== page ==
Thomas Fogarty
photo courtesty of
Melissa Fogarty Grossman

Fogarty's illustration
Thomas Fogarty's illustration "Protecting the Ladies" was hand-colored and used as a frontispiece in Volume 5 of the 1901 Riverdale Edition. The illustration appeared in black and white in the 1897 first American edition of Following the Equator as well as other 1899 uniform editions.

Arthur Burdett Frost (b. 1851 - d. 1928) was born in Philadelphia, son of John Frost (b. 1800 - d. 1859) who was a Harvard graduate, literature teacher, author and noted historian. Frost began his artistic career apprenticed to a wood engraver. He studied art for a year in London and while there he did illustration work for Lewis Carroll. He also studied at the Philadelphia Academy of Fine Arts under Thomas Eakins and William Merritt Chase. In 1875 Frost was hired by the New York Graphic and a year later began illustrating books for Harper and Brothers including "Tom Sawyer, Detective" in 1896. On March 19, 1897 Clemens wrote to Frank Bliss regarding illustrations for the first edition of Following the Equator:

I suppose A. B. Frost is an expensive artist; but if he is not too expensive it might be well to get him to make 3 or 4 full-page humorous pictures. He is the best humorous artist that I know of, and he might not be difficult to deal with for the reason that he told me 3 years ago that he had long had an ambition to make some illustrations for me (Leary, p. 268).

From 1906 to 1914 Frost and his family relocated to France. He died in 1928 in Pasadena, California.

Arthur B. Frost
Arthur Burdett Frost

Charles Allan Gilbert (b. 1873 - d. 1929) was born in Hartford, Connecticut. Gilbert became interested in art as a child when his fragile health prohibited other types of recreation. He studied drawing under Charles Noel Flagg and later spent a year in Paris at Julian's under Laurens and Constant. Upon returning to the United States he worked in advertising and contributed to Life magazine. He established his own studio at 26 West Eighth Street, at the top of the house owned by artist Frank D. Millet. During World War I he painted Liberty Bond posters. Gilbert died a bachelor and left an estate of $75,000 to his two surviving brothers Albert and Edwin Gilbert.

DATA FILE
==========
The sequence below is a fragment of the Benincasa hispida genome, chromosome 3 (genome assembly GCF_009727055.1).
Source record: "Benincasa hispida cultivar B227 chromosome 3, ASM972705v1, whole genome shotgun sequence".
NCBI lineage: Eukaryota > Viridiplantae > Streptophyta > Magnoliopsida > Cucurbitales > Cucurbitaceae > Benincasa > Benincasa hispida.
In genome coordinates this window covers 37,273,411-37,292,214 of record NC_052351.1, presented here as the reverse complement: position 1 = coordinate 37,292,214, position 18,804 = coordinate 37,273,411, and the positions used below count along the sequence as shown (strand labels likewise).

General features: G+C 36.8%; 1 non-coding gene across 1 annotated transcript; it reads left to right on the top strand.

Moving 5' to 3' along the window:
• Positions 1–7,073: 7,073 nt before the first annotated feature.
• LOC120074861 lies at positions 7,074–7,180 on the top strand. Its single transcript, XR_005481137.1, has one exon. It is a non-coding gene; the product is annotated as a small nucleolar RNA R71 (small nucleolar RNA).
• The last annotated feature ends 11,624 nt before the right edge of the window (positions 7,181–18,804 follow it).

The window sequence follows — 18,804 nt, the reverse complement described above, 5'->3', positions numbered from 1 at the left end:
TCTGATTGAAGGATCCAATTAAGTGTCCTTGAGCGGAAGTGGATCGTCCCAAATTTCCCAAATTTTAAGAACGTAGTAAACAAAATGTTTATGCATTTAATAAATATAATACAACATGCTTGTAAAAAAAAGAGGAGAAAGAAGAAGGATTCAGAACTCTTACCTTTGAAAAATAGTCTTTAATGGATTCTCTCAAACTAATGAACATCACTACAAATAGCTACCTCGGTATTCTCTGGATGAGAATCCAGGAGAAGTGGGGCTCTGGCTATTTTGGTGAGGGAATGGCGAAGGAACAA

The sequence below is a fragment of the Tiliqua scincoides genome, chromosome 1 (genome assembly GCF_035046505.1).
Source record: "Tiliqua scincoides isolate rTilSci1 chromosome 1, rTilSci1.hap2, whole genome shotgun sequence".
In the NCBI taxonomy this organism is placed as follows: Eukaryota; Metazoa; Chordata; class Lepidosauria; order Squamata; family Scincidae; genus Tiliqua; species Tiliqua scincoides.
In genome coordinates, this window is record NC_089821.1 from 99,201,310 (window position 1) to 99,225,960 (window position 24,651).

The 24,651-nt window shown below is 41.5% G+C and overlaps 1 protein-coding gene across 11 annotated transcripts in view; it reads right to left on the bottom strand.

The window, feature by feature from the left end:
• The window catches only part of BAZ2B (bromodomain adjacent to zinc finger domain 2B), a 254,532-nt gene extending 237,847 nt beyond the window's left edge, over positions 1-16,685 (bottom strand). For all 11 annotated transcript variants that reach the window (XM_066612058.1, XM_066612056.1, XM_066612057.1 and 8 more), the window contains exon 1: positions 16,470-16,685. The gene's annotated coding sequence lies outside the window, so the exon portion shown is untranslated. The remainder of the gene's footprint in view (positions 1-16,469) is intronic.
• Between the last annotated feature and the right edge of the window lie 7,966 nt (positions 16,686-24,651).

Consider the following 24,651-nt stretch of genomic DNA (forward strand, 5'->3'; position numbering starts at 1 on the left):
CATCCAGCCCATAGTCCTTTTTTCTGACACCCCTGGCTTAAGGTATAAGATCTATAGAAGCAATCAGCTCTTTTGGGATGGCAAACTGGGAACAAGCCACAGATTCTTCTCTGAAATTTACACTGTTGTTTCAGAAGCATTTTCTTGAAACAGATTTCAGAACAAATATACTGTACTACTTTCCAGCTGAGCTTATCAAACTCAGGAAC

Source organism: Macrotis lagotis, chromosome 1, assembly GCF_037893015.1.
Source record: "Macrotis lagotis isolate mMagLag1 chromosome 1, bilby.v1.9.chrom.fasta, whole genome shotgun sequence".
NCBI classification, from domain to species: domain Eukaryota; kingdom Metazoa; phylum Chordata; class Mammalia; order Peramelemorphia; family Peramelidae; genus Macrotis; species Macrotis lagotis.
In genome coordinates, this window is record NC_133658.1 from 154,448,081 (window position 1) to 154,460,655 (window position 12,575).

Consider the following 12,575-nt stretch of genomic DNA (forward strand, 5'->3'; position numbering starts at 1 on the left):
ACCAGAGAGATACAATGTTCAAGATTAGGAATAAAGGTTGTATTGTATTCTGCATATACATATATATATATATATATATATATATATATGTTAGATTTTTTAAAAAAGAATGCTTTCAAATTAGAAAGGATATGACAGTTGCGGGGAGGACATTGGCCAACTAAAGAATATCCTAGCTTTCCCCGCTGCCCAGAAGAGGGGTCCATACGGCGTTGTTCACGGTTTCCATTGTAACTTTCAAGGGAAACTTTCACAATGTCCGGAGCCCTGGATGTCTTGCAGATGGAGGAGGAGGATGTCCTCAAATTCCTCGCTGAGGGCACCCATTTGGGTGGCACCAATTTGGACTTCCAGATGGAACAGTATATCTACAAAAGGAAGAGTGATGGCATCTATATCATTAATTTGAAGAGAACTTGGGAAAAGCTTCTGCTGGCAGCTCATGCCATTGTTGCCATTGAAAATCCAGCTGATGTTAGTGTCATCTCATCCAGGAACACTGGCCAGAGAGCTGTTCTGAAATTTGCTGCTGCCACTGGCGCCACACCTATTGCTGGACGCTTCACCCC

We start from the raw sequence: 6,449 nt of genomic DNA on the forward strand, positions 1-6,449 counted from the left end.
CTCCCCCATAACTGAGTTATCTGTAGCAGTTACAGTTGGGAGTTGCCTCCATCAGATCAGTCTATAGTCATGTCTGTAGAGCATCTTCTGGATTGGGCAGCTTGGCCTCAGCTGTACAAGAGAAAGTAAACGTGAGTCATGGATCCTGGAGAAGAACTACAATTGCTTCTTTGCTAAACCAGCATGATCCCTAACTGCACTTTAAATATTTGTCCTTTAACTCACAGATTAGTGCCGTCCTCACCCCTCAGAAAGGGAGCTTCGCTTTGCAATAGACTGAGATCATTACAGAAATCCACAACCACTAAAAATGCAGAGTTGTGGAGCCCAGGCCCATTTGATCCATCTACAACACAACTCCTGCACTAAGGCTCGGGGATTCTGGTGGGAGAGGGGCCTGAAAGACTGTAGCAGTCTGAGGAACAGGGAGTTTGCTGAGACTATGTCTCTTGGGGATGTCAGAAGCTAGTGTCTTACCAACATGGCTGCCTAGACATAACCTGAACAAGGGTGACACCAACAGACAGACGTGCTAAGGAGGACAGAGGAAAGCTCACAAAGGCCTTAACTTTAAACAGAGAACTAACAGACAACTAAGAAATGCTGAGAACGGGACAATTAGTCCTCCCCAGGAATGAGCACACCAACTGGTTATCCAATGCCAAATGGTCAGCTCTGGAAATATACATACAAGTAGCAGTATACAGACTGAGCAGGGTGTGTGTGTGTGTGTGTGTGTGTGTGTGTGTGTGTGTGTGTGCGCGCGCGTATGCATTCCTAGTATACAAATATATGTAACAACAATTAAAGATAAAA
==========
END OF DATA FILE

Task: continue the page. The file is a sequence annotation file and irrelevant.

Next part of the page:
Illustration List for Volumes 5 and 6

The following are the original full-page illustrations that first appeared in the 1899 Autograph Edition, Edition De Luxe, Japan Edition, Author's De Luxe Edition, and the Royal Edition issued by American Publishing Company. As other editions were developed and prices were lowered, some of these illustrations were eliminated.

Volume 5

Volume 6



"Arthur B. Frost, Illustrator, Dies," The New York Times, 24 June 1928, p. 26.

"B. West Clinedinst, Artist, Dead at 72," The New York Times, 13 September 1931, p. N8.

"C. A. Gilbert Left $75,000," The New York Times, 11 May 1929, p. 10.

The Century Association Archives Foundation. Online at http://www.centuryarchives.org.

"Charles A. Gilbert, Artist, Dead at 56," The New York Times, 21 April 1929, p. 27.

"Daniel Beard Dies, Boy Scout Pioneer," The New York Times, 12 June 1941, p. 23.

Dearinger, David B., ed. Paintings and Sculpture in the Collection of the National Academy of Design. (The National Academy of Design, 2004). Online at google books.

"Dielman, 87, Dean of Painters, Dies," The New York Times, 16 August 1935, p. 15.

Leary, Lewis, ed. Mark Twain's Correspondence with Henry Huttleston Rogers 1893-1909. (University of California Press, 1969).

Marquis, Albert Nelson. Who's Who In New England. (A. N. Marquis and Company, 1916). Online at google books.

The National Cyclopaedia of American Biography, Vol. XIV. (James T. White and Company, 1910). Online at google books.

Rasmussen, R. Kent. Critical Companion to Mark Twain, Volumes I and II. (Facts on File, 2007).

Smith, Francis Hopkinson. American Illustrators. (Charles Scribner's Sons, 1892).

"Thomas Fogarty, 64, Illustrator, Dead, The New York Times, 12 August 1938, p. 17.

Twain, Mark. Following the Equator, Volume I. Edition De Luxe. (American Publishing Company, 1899).